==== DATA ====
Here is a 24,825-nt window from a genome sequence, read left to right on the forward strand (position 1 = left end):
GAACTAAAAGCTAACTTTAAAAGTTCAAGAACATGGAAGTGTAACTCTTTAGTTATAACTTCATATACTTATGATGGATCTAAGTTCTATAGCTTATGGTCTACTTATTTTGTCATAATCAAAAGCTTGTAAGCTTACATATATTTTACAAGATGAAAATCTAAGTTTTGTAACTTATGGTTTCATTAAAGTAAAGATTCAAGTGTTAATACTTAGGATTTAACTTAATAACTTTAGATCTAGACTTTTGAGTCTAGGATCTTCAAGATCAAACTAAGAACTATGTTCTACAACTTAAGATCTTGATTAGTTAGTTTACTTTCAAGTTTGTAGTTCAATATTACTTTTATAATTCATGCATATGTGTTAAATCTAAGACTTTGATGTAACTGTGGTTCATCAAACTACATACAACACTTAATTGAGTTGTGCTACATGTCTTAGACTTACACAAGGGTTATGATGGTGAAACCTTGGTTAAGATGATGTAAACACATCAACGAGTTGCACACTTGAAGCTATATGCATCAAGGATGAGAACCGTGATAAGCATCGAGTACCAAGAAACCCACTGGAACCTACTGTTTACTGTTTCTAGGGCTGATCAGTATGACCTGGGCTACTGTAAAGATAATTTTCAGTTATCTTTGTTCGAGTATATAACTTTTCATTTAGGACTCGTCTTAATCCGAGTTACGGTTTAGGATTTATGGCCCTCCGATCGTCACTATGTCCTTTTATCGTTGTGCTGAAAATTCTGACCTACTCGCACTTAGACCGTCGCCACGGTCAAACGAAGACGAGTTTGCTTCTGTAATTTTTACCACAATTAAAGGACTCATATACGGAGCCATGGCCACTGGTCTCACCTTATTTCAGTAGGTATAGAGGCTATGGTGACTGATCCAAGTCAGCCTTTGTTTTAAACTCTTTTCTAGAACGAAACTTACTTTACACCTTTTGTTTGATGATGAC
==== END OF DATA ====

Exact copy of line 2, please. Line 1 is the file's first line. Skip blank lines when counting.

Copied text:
GAACTAAAAGCTAACTTTAAAAGTTCAAGAACATGGAAGTGTAACTCTTTAGTTATAACTTCATATACTTATGATGGATCTAAGTTCTATAGCTTATGGTCTACTTATTTTGTCATAATCAAAAGCTTGTAAGCTTACATATATTTTACAAGATGAAAATCTAAGTTTTGTAACTTATGGTTTCATTAAAGTAAAGATTCAAGTGTTAATACTTAGGATTTAACTTAATAACTTTAGATCTAGACTTTTGAGTCTAGGATCTTCAAGATCAAACTAAGAACTATGTTCTACAACTTAAGATCTTGATTAGTTAGTTTACTTTCAAGTTTGTAGTTCAATATTACTTTTATAATTCATGCATATGTGTTAAATCTAAGACTTTGATGTAACTGTGGTTCATCAAACTACATACAACACTTAATTGAGTTGTGCTACATGTCTTAGACTTACACAAGGGTTATGATGGTGAAACCTTGGTTAAGATGATGTAAACACATCAACGAGTTGCACACTTGAAGCTATATGCATCAAGGATGAGAACCGTGATAAGCATCGAGTACCAAGAAACCCACTGGAACCTACTGTTTACTGTTTCTAGGGCTGATCAGTATGACCTGGGCTACTGTAAAGATAATTTTCAGTTATCTTTGTTCGAGTATATAACTTTTCATTTAGGACTCGTCTTAATCCGAGTTACGGTTTAGGATTTATGGCCCTCCGATCGTCACTATGTCCTTTTATCGTTGTGCTGAAAATTCTGACCTACTCGCACTTAGACCGTCGCCACGGTCAAACGAAGACGAGTTTGCTTCTGTAATTTTTACCACAATTAAAGGACTCATATACGGAGCCATGGCCACTGGTCTCACCTTATTTCAGTAGGTATAGAGGCTATGGTGACTGATCCAAGTCAGCCTTTGTTTTAAACTCTTTTCTAGAACGAAACTTACTTTACACCTTTTGTTTGATGATGAC